Some of your recent correspondents have pointed out the inefficiency and unreliability of windfarms.
Now new research by scientists from Durham, Leeds and York universities has highlighted the importance of peat moorlands as “carbon sinks”.
The plants on the peat bogs remove carbon from the air as they grow and, due to the wet conditions, do not rot and release CO2 when they die.
Leading environmental experts estimate that improving the management of peat bogs could reduce greenhouse gas pollution by up to 400,000 tons a year, the equivalent of removing 2 per cent of cars from England’s roads.
If the peat is damaged,however, it could emit 381,000 tons of carbon annually.
This illustrates the folly of schemes such as the one by Coron- ation Power to erect 21 turbines on the moors around Todmorden.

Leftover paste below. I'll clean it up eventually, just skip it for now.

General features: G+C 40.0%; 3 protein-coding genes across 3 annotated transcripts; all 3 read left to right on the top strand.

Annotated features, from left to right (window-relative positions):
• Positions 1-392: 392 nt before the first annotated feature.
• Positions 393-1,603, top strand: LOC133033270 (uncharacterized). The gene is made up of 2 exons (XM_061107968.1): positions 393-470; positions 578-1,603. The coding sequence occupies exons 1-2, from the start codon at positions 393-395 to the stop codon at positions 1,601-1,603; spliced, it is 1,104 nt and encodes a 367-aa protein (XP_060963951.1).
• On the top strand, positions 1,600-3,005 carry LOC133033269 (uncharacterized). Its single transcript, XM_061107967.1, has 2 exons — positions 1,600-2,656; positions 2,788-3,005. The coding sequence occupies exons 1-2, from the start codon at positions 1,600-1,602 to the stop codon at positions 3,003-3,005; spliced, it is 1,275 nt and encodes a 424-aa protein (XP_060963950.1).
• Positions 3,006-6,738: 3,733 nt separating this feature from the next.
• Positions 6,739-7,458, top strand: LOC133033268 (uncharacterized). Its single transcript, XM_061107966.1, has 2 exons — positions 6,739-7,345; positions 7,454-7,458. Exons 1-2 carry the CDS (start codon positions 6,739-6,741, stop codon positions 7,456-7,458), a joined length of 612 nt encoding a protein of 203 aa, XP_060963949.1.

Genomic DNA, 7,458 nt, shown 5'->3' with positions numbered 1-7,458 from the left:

The main justification used by developers for their windfarms is that they produce “clean” electricity with no harmful CO2 emissions.
The fact is that the excavations for the huge concrete bases and the construction of new access tracks are bound to cause erosion of the peat, which would in turn release the CO2 stored within it into the atmosphere.
This is surely one more compelling reason to object to the applications now being considered by Calderdale Council. The reference numbers are as follows: Todmorden Moor, 07/00349; access road to Reaps Moss, 07/00351/ WDF; Crook Hill, 07/00632/WDF.
Delf End Farm,
14 April 2007
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